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BHP abandoned its bid for Potash Corp. of Saskatchewan on Monday after the takeover was rejected by Canada -- the second recent setback for the miner after a $116 billion joint venture with Rio Tinto also collapsed.
Chairman Jac Nasser said BHP was disappointed that it was unable to acquire the world-leading manufacturer of fertiliser, but stressed that the rejection would not change his firm's "no pain, no gain" approach.
"We're not about to change from transactions that potentially involve tier one assets, large tier one assets, expandable, quality assets and change that to go after second tier, lower quality acquisitions," Nasser said.
"Don't look to us to be chasing smaller acquisitions of lower quality," he told the company's annual general meeting in Perth.
BHP walked away from its bid for Potash Corp after it was blocked by Canadian politicians, while its proposed tie-up with Rio to combine iron ore assets in Western Australia was rejected by European regulators last month.
In November 2008, its proposed $147 billion hostile takeover of fellow Anglo-Australian miner Rio also fell apart in the wake of the global financial crisis.
Nasser said while the company had invested time and money pursuing each of these options, the world's biggest miner believed that the potential returns had outweighed the risks.
"We don't like not doing what we set out to do," he told shareholders after being asked about the hundreds of millions of dollars BHP had lost pursuing the failed acquisitions.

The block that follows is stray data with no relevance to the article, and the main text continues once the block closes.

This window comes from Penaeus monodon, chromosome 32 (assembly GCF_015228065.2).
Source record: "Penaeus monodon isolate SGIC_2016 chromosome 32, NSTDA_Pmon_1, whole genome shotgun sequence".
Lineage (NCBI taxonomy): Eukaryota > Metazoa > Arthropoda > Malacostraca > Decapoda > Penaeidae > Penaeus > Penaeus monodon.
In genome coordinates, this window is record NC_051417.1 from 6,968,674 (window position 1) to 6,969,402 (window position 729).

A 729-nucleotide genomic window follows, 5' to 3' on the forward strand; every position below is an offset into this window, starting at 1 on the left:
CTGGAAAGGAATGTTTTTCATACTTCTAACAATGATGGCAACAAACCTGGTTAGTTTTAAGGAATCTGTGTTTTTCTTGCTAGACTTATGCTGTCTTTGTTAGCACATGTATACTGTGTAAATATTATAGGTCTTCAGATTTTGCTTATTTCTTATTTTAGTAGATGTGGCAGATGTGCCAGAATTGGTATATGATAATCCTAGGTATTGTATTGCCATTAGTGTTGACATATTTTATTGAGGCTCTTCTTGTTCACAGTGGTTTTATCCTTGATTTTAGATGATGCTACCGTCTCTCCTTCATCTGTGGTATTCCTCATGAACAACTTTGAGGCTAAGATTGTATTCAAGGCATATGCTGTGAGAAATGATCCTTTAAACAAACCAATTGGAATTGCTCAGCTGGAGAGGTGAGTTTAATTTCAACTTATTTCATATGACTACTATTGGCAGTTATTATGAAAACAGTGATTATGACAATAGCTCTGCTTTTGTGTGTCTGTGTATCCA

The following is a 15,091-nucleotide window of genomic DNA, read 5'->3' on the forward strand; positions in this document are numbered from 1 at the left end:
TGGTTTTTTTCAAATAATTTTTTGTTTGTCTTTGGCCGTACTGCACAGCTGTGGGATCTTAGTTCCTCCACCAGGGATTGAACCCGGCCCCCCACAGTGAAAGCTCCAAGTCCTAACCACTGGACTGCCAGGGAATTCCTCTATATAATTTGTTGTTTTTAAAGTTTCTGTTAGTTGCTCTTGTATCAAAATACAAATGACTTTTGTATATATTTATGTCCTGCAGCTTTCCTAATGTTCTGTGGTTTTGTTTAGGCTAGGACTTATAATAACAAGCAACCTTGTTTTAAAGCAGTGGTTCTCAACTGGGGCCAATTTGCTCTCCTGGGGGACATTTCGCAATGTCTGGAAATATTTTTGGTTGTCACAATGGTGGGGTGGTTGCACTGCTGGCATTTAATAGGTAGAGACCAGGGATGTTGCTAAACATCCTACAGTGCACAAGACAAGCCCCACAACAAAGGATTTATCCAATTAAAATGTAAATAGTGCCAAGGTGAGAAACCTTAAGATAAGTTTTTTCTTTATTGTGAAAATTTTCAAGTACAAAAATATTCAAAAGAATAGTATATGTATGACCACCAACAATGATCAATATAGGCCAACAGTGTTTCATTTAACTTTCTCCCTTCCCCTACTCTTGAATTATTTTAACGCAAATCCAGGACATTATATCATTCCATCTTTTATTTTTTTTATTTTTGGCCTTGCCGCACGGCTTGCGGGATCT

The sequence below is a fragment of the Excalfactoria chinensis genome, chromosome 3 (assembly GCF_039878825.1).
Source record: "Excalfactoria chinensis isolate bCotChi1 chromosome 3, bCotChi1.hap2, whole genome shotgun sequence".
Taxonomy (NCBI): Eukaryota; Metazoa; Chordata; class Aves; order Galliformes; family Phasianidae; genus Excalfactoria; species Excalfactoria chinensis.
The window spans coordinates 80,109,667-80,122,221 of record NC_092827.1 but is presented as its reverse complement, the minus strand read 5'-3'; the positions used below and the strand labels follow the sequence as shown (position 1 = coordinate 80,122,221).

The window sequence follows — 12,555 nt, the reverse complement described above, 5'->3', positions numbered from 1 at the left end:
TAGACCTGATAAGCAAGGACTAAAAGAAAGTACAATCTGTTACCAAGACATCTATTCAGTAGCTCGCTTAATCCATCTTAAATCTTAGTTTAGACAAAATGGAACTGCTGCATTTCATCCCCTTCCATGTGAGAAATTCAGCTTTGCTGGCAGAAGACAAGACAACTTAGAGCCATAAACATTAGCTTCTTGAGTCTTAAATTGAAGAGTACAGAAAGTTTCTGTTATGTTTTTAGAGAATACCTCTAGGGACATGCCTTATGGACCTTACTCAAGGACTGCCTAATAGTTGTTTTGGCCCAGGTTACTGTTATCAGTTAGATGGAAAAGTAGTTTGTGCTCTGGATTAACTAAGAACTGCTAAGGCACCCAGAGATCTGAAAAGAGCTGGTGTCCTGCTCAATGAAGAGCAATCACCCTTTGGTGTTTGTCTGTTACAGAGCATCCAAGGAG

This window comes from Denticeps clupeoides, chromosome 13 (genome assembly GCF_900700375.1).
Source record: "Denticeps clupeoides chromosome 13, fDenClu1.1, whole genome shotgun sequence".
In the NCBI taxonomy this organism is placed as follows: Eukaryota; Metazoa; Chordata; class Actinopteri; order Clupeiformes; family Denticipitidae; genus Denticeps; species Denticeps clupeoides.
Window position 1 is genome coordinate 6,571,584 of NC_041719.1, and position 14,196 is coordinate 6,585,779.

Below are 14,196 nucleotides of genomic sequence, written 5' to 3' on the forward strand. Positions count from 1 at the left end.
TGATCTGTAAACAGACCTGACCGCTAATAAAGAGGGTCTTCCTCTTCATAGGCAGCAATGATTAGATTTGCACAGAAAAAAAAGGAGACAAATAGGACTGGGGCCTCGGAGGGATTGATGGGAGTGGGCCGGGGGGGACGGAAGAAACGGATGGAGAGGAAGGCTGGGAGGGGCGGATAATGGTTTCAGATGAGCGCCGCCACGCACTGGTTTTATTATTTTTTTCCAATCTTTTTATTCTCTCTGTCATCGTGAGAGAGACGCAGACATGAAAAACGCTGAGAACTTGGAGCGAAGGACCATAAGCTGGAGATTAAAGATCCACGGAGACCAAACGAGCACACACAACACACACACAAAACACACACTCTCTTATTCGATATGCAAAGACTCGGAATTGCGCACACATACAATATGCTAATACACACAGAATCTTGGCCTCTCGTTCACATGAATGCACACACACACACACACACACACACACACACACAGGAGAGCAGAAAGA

"We don't appreciate the cost involved but that's just part of the cost of doing business.
"No pain, no gain with a lot of these transactions. This is fundamental to the way we do business. So I don't see it as wasted cost."
Nasser said if BHP was to continue its success -- which saw it post annual underlying earnings before interest and tax of $19.7 billion in 2010 -- it would have to continue to invest in projects which met its strategy.
"We have 20 projects in our growth pipeline and expect to invest $15 billion in capital expenditure this year," he said.
Nasser said that emerging economies in Asia were increasingly driving global growth, a theme picked up by BHP chief executive Marius Kloppers who tied the company's future success to its ability to seize new opportunities.
Kloppers said while there was a modest overall outlook for growth, BHP was encouraged by demand for its products from emerging economies -- which he said carried the risk of overheating.
"Presently, emerging economies are growing at approximately three times the rate of the developed countries and... are becoming more important to the global economy," Kloppers said.
"While Japan, the United States and the EU are finding it difficult to generate growth, overheating is in fact a larger issue in the emerging economies."
Kloppers said that the pull back in investments by rivals during the global slump meant that supply was lagging, creating favourable conditions for BHP.
The Perth meeting was targeted by dozens of protesters who questioned the company's environmental standards and plans to mine uranium.